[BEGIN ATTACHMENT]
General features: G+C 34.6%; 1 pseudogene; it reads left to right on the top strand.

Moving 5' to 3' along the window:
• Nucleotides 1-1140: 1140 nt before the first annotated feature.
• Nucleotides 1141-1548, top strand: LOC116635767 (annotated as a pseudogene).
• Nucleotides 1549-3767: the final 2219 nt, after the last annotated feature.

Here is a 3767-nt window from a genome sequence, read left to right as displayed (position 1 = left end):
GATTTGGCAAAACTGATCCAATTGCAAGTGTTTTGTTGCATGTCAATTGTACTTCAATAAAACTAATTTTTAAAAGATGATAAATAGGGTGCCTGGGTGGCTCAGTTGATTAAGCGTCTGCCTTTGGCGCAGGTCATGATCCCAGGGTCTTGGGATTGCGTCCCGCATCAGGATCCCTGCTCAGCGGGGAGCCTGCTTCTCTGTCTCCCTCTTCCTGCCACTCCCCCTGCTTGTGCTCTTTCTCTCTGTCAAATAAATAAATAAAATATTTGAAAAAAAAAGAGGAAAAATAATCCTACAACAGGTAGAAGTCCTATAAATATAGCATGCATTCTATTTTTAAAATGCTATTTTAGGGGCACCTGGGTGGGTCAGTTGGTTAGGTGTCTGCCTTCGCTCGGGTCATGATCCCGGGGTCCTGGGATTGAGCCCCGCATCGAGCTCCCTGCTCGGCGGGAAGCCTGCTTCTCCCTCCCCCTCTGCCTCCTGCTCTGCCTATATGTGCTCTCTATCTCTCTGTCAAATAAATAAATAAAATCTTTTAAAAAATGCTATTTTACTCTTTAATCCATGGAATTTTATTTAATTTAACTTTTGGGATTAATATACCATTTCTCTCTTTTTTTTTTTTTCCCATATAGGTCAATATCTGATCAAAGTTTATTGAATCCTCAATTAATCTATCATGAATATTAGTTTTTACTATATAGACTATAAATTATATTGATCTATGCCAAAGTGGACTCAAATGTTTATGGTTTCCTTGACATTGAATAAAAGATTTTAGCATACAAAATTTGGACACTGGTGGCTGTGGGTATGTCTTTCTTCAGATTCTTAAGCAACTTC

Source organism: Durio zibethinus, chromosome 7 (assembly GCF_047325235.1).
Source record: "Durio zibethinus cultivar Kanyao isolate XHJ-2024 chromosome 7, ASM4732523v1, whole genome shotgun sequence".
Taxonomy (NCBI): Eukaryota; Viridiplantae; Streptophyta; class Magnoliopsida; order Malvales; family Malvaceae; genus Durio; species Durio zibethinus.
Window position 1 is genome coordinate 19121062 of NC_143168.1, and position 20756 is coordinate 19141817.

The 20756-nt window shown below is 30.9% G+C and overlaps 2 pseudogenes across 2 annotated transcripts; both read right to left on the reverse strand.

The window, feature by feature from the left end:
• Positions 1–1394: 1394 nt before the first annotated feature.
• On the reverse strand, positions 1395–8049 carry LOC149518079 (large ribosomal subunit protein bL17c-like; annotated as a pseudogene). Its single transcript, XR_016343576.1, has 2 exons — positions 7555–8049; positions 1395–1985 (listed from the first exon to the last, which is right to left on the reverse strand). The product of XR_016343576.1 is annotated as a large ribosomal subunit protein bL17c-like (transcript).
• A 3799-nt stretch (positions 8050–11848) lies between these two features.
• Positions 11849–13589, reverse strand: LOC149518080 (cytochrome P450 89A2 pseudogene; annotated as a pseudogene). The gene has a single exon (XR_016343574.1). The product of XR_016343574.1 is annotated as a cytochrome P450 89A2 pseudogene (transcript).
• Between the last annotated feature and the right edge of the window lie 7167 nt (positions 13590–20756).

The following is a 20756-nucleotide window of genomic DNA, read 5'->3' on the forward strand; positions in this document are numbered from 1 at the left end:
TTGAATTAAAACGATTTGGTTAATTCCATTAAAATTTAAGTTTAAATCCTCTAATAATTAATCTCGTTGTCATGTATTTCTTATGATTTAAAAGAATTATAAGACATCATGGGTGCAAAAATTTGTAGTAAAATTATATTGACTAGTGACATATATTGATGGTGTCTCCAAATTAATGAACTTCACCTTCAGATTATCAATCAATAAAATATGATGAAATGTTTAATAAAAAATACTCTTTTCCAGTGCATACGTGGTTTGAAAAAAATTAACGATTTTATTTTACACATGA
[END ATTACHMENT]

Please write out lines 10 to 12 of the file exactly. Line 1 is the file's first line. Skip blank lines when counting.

Taxonomy (NCBI): Eukaryota; Viridiplantae; Streptophyta; class Magnoliopsida; order Malvales; family Malvaceae; genus Durio; species Durio zibethinus.
Window position 1 is genome coordinate 19121062 of NC_143168.1, and position 20756 is coordinate 19141817.

The 20756-nt window shown below is 30.9% G+C and overlaps 2 pseudogenes across 2 annotated transcripts; both read right to left on the reverse strand.